Mechanisms of Reference Frame Selection in Spatial Term Use: Computational and Empirical Studies

Cognitive Science 41 (2):276-325 (2017)

Laura Carlson
Stockholm University
Previous studies have shown that multiple reference frames are available and compete for selection during the use of spatial terms such as “above.” However, the mechanisms that underlie the selection process are poorly understood. In the current paper we present two experiments and a comparison of three computational models of selection to shed further light on the nature of reference frame selection. The three models are drawn from different areas of human cognition, and we assess whether they may be applied to a reference frame selection by examining their ability to account for both existing and new empirical data comprising acceptance rates, response times, and response time distributions. These three models are the competitive shunting model, the leaky competing accumulator model, and a lexical selection model. Model simulations show that only the LCA model satisfactorily accounts for the empirical observations. The key properties of this model that seem to drive its success are its bounded linear activation function, its number and type of processing stages, and its use of decay. Uncovering these critical properties has important implications for our understanding not only of spatial term use, in particular, but also of conflict and selection in human cognition more generally.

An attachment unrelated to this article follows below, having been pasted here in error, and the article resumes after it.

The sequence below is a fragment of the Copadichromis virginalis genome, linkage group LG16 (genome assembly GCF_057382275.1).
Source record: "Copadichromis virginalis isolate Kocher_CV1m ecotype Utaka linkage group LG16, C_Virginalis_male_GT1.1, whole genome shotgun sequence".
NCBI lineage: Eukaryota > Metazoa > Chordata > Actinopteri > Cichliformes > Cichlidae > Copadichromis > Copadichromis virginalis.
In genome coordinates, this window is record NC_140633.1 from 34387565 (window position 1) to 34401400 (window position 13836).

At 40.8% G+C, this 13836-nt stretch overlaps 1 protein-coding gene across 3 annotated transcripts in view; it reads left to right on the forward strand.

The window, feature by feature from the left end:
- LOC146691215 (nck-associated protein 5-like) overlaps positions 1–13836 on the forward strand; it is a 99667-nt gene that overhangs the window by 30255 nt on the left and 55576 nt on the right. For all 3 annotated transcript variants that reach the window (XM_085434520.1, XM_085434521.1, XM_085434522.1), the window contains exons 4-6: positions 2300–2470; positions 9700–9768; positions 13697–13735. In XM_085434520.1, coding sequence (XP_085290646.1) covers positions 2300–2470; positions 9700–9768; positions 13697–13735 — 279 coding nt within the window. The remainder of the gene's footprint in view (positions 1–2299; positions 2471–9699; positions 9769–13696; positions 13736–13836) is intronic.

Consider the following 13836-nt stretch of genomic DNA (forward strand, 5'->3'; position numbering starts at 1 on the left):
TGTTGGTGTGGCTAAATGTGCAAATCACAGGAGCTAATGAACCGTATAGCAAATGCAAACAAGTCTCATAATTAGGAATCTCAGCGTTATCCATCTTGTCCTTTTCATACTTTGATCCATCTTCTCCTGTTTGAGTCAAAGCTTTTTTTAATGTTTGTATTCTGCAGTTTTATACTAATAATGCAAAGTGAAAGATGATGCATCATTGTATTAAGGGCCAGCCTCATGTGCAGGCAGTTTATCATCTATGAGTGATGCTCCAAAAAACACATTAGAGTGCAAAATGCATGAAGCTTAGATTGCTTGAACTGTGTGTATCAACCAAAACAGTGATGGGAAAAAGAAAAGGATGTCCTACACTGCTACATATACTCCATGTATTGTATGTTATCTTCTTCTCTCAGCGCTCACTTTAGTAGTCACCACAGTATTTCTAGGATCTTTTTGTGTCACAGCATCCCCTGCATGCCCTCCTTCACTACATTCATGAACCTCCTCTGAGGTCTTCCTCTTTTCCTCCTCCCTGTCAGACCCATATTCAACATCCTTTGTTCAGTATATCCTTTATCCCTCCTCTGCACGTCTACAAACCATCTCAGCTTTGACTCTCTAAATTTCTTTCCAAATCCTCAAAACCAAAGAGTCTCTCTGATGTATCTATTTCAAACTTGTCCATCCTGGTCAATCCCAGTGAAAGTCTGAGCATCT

Keywords Spatial term use  Computational cognitive modeling  Conflict and selection  Spatial reference frames
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DOI 10.1111/cogs.12327
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Task Switching.Stephen Monsell - 2003 - Trends in Cognitive Sciences 7 (3):134-140.

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